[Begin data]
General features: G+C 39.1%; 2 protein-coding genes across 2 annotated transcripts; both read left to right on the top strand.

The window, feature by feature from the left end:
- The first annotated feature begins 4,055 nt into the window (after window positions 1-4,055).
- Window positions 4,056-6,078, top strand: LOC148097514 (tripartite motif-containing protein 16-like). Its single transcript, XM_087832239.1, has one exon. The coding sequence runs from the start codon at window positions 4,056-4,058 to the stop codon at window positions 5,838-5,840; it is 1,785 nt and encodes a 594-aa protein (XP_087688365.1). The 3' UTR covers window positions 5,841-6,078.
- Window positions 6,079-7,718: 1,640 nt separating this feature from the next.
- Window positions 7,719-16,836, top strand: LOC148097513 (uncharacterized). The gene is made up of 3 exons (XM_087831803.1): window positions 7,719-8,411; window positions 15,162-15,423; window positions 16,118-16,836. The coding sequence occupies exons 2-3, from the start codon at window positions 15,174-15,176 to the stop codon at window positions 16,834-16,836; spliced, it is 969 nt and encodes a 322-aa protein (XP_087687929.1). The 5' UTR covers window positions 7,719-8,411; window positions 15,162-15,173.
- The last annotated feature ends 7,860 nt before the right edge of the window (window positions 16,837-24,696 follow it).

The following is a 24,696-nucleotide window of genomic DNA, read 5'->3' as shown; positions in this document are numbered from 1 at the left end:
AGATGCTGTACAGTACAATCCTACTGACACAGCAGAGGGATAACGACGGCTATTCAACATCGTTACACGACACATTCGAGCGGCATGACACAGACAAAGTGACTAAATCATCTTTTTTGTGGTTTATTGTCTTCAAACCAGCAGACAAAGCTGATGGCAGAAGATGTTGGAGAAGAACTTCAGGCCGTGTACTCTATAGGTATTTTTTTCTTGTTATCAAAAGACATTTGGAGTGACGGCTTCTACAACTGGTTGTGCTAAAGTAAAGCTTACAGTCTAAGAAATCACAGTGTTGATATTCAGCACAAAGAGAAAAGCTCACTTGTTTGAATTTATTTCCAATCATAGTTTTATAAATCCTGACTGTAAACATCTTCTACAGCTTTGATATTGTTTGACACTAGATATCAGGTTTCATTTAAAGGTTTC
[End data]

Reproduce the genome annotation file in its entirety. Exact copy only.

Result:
General features: G+C 39.1%; 2 protein-coding genes across 2 annotated transcripts; both read left to right on the top strand.

The window, feature by feature from the left end:
- The first annotated feature begins 4,055 nt into the window (after window positions 1-4,055).
- Window positions 4,056-6,078, top strand: LOC148097514 (tripartite motif-containing protein 16-like). Its single transcript, XM_087832239.1, has one exon. The coding sequence runs from the start codon at window positions 4,056-4,058 to the stop codon at window positions 5,838-5,840; it is 1,785 nt and encodes a 594-aa protein (XP_087688365.1). The 3' UTR covers window positions 5,841-6,078.
- Window positions 6,079-7,718: 1,640 nt separating this feature from the next.
- Window positions 7,719-16,836, top strand: LOC148097513 (uncharacterized). The gene is made up of 3 exons (XM_087831803.1): window positions 7,719-8,411; window positions 15,162-15,423; window positions 16,118-16,836. The coding sequence occupies exons 2-3, from the start codon at window positions 15,174-15,176 to the stop codon at window positions 16,834-16,836; spliced, it is 969 nt and encodes a 322-aa protein (XP_087687929.1). The 5' UTR covers window positions 7,719-8,411; window positions 15,162-15,173.
- The last annotated feature ends 7,860 nt before the right edge of the window (window positions 16,837-24,696 follow it).

The following is a 24,696-nucleotide window of genomic DNA, read 5'->3' as shown; positions in this document are numbered from 1 at the left end:
AGATGCTGTACAGTACAATCCTACTGACACAGCAGAGGGATAACGACGGCTATTCAACATCGTTACACGACACATTCGAGCGGCATGACACAGACAAAGTGACTAAATCATCTTTTTTGTGGTTTATTGTCTTCAAACCAGCAGACAAAGCTGATGGCAGAAGATGTTGGAGAAGAACTTCAGGCCGTGTACTCTATAGGTATTTTTTTCTTGTTATCAAAAGACATTTGGAGTGACGGCTTCTACAACTGGTTGTGCTAAAGTAAAGCTTACAGTCTAAGAAATCACAGTGTTGATATTCAGCACAAAGAGAAAAGCTCACTTGTTTGAATTTATTTCCAATCATAGTTTTATAAATCCTGACTGTAAACATCTTCTACAGCTTTGATATTGTTTGACACTAGATATCAGGTTTCATTTAAAGGTTTC